Most of us don’t think we’re susceptible to the corny myths and delusions bred by cinema and by showbusiness in general. Then something happens which proves you can be as sappy as the next person in line at the popcorn counter.
That was what I felt when I heard yesterday that the director Tony Scott had died by leaping from a bridge in Los Angeles. The sense of rupture came, I think, not simply from Scott’s death, but from the nature of it. Things like that don’t happen in Tony Scott productions. People don’t usually commit suicide: they don’t really get unhappy or despondent, and they don’t lose hope; when something terrible happens, Tony Scott’s characters lash out against others. I know: suicide, especially such a demonstrably public one, is a form of lashing-out too. But what I’m trying to get at is the extent to which Scott’s death contradicts and complicates the myths we bought into with his movies.
When a man’s daughter is kidnapped in a Tony Scott film, he kills and kills and kills until he retrieves her (that’s Man on Fire); when a fellow has a grievance, he makes an entire city pay (see Scott’s remake of The Taking of Pelham 123, which replaces the brooding eccentricity of the original film with sound and fury and more sound); there can be moments of genuine suffering (such as when Dennis Hopper finds himself in Christopher Walken’s bad books in True Romance) but they don’t last – they get subsumed by the bullets and banter. People in Tony Scott movies certainly don’t jump from bridges unless they are dodging a fireball from an exploded tanker, or they have a bungee cord attached to one leg. Even in those cases, it’s a stunt man.
So the nature of Scott’s death will, I think, stick with us as long as anything in his work, because it reminds us what those movies helped us to forget: that there is something in life that can’t be vanquished by script-doctored dialogue, dazzling shoot-outs and slice’n’dice editing. It reminds us that he was human, whereas the films might have been made by a sophisticated machine with a devilish sense of humour.
Odd, now, to think of him as a British director, so completely had Hollywood blockbuster cinema adjusted to his way of talking. The critic Bilge Ebiri wrote yesterday of Scott’s breakneck, wipe-clean style: “If it sounds like I’m describing Michael Bay, that’s because I sort of am. What we like to think of today as the Bay/Jerry Bruckheimer aesthetic was, in fact, originally the Tony Scott aesthetic (often deployed in films made for Bruckheimer and his late partner Don Simpson). Only back then there was a lot more art to it.”
There was something unmistakably proud and painstaking about Scott’s approach which distinguished him from disciples like Bay. Both men have been responsible for movies that bludgeon the senses. But I doubt that Bay has any films in him as coiled and patient as Crimson Tide, as loopy as Domino or as rampantly pretentious as Scott’s 1983 debut, The Hunger.
His hits, the ones that brought him back from the commercial failure of The Hunger, were Beverly Hills Cop II and a brace of Tom Cruise vehicles: Top Gun (Cruise with wings) and Days of Thunder (Cruise with wheels). But his best movies were not so commercially calculating. Crimson Tide is a taut thriller set aboard a nuclear submarine. An aborted emergency message is received appearing to order the loosing of missiles, but in the absence of certainty, a stand-off develops between the gruff, old-school captain (Gene Hackman) who wants to let Russia have it, and his lieutenant (Denzel Washington), who advises caution.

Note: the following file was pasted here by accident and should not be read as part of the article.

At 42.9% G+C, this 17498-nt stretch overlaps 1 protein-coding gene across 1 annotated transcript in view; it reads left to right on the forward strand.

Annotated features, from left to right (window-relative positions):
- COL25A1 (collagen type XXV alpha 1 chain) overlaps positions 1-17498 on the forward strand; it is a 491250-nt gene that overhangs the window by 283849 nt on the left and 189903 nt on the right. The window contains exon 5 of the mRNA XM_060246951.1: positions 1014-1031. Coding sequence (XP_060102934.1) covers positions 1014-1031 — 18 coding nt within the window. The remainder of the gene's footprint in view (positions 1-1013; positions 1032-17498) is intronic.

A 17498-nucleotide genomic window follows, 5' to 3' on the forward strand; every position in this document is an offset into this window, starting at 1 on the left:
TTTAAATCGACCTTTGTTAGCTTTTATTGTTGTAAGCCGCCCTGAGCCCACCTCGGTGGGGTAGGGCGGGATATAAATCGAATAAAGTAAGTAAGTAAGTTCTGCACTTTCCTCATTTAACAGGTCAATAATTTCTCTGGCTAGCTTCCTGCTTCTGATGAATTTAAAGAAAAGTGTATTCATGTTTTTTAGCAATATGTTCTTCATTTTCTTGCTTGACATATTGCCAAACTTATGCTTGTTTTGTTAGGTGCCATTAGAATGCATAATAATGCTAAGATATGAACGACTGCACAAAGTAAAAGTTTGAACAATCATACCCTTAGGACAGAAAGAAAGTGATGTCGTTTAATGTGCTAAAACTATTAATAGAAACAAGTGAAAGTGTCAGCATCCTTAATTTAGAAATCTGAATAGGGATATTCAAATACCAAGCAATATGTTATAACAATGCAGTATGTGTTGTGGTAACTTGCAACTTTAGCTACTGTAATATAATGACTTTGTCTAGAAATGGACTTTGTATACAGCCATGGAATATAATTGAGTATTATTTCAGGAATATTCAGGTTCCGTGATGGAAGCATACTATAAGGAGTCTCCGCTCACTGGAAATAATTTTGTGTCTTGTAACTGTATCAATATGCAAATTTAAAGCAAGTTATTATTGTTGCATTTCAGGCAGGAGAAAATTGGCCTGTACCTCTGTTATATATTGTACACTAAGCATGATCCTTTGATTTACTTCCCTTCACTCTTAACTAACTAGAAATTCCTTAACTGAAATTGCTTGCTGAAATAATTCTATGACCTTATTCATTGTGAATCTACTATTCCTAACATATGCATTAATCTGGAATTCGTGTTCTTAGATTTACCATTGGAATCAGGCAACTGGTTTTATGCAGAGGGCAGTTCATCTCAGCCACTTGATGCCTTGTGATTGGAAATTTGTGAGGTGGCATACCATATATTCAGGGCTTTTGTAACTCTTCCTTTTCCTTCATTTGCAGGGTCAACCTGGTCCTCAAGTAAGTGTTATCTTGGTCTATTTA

It’s a clash of ideologies, and Scott’s skill lies in his ability to keep that in mind while also delivering a masterclass in the manipulation of space and suspense. (It’s not one for claustrophobics.) Hackman and Washington are like grand masters poised over the chess board, with a flawless supporting cast, including James Gandolfini and Viggo Mortensen, as the massing pawns. Michael Schiffer and Richard P Henrick’s tight screenplay received some uncredited input from Quentin Tarantino (a friend of Scott’s since the director had bought the then-unknown young filmmaker’s screenplay True Romance). Tarantino added a nice touch to the racial tension between Hackman and Washington by coming up with the dialogue about Lipizzaner stallions; Scott kept everything on the boil for two hours straight.
There were other enjoyable and often audacious films: the time-travel thriller Déjà Vu, the wham-bam buddy movie The Last Boy Scout. And if you’re going to be foolhardy enough to attempt to remake Coppola’s The Conversation as a slick action film, you might as well make it as giddy and silly as Enemy of the State, in which Will Smith is divested of his spoils, his family, his clothes, his entire goofy, grinning persona. (There was also room for Hackman, who played the surveillance expert Harry Caul in The Conversation, to show us what Harry might be up to all these years later.)
Of course, I am not really deluded enough to believe that directors die the way they direct. But Scott’s death is so radically out of sync with the other public parts of his life that I wonder about the effect it will have on his back catalogue: will those pictures still carry the same sense of abandon now? It’s a sad occasion, and also a rather sobering one for anyone who looks at films and at real life and sees only the faintest demarcation between the two.